The second instrument to collect the data for authenticity of the research will be questionnaires. These will be designed to evaluate the respondent’s responses.. .Researcher has chosen following questions around which to develop this questionnaires. First,. Do adult students integrate new language input with their already substantial learning experience in Reading classes? Second,. Do adult students comprehend reading passages more quickly than young students? and third ,Does age affect the ability to learn English as a second language?
The population from which she draws a sample of 10 teachers, teaching at Diploma, Certificate and Foundation in the department of English at National University of Modern Languages.. Their experience ranges from one year to twenty years. The researcher herself is a teacher here for 15 years and has been observing and experimenting with these situations. Her personal observations would be also form a part of the present study Specifically, the research was conducted in Department of English at National University of Modern Languages, a large proportion of its students have come from Army, selected for UN foreign mission and, more than half are those learner ,who are studying in tertiary level ,aged above 25. Therefore, it is suitable for the scope of the research. The questionnaire is. is divided into two parts: A, and B. Part A focuses on basic personal details, of which the two most important are “age” and “level” because these two dimensions will help in the data analysis.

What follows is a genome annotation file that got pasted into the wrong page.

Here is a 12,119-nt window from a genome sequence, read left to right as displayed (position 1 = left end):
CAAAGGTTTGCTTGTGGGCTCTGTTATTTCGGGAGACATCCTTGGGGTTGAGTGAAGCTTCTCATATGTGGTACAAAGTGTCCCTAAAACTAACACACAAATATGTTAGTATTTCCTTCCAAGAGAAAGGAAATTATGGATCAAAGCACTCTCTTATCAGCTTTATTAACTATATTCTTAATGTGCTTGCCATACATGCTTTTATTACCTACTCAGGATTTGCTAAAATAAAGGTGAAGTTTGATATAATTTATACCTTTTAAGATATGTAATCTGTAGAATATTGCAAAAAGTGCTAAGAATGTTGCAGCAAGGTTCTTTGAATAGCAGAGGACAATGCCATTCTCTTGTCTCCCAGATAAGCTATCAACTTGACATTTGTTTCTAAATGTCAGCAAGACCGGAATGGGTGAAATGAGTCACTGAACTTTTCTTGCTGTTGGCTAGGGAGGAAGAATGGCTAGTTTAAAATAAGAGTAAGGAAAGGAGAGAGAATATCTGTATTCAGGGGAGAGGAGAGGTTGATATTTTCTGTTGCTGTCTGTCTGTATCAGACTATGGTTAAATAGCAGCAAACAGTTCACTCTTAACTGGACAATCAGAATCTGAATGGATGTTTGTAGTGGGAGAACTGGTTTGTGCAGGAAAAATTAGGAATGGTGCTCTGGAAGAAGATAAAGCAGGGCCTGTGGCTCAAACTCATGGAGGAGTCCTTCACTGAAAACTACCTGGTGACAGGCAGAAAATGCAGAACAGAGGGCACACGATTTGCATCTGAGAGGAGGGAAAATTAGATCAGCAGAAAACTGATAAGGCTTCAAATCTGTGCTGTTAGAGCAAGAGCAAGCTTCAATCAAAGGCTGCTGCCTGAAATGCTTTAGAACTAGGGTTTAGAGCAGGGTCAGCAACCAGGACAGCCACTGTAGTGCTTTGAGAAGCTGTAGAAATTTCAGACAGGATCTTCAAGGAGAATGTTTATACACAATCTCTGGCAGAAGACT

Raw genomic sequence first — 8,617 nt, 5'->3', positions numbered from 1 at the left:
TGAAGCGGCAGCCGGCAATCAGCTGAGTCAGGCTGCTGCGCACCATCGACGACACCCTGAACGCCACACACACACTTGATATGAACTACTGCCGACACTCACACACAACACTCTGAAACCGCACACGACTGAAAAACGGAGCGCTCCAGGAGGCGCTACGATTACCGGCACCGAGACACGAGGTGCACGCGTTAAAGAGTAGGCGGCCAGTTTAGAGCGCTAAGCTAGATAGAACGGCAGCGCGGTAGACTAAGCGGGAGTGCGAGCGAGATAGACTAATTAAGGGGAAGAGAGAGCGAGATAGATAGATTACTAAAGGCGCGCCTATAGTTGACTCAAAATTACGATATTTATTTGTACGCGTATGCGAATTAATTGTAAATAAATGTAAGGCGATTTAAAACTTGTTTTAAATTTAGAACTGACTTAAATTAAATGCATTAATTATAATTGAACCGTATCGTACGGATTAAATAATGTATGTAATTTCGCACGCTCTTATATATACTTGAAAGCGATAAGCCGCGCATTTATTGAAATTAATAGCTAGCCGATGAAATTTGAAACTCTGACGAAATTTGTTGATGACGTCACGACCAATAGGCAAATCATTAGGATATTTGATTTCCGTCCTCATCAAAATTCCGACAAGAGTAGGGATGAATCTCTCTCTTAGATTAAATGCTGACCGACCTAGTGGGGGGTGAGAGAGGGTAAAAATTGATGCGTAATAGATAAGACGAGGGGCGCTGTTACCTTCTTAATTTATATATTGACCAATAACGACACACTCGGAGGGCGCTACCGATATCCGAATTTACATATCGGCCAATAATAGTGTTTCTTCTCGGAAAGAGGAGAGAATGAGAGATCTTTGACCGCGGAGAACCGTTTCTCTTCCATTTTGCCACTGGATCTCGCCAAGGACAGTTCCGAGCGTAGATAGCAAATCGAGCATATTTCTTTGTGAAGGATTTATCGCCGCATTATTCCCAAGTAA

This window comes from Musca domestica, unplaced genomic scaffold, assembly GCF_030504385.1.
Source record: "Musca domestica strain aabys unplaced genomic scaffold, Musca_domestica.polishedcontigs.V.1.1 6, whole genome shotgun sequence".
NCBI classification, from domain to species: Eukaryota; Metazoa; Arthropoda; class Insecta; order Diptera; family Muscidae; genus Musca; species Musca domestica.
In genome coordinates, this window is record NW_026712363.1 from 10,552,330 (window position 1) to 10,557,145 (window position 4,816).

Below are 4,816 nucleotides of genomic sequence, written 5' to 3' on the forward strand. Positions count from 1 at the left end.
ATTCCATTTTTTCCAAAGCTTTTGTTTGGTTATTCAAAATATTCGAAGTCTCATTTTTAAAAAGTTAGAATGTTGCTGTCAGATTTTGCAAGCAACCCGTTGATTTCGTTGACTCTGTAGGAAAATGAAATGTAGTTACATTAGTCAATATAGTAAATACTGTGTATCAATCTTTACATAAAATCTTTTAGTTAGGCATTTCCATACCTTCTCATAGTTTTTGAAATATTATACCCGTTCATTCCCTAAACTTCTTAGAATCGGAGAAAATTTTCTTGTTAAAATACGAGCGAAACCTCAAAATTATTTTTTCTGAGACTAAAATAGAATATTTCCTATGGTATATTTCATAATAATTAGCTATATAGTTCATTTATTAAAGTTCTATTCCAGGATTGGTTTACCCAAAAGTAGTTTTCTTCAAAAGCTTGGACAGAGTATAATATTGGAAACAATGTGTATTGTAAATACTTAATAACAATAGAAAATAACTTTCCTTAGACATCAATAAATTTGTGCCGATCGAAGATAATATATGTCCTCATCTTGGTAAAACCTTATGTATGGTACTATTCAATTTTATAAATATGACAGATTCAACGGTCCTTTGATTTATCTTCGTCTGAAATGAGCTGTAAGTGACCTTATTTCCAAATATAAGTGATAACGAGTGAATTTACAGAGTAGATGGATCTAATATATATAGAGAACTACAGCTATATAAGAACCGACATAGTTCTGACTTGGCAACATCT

Using this data, she will be able to choose the classrooms to use for the next phase of her research. All adult learners in each classroom will be tracked during observation.
All participants were receiving five 50-minute classes of English instruction daily, and reading is involved in all components of language learning.
The researcher has delimited her work to National University of Modern Language, and her research is on Assessing Proficiency of Adult Learners in Reading Skills of English Language in NUML. The researcher would discuss the classroom issues related to adult learners only. This research will focus at teaching learning process in classroom. However no broad generalization shall be made, rather the researcher will focus mainly upon the;
1. Reading aspects of language in classroom.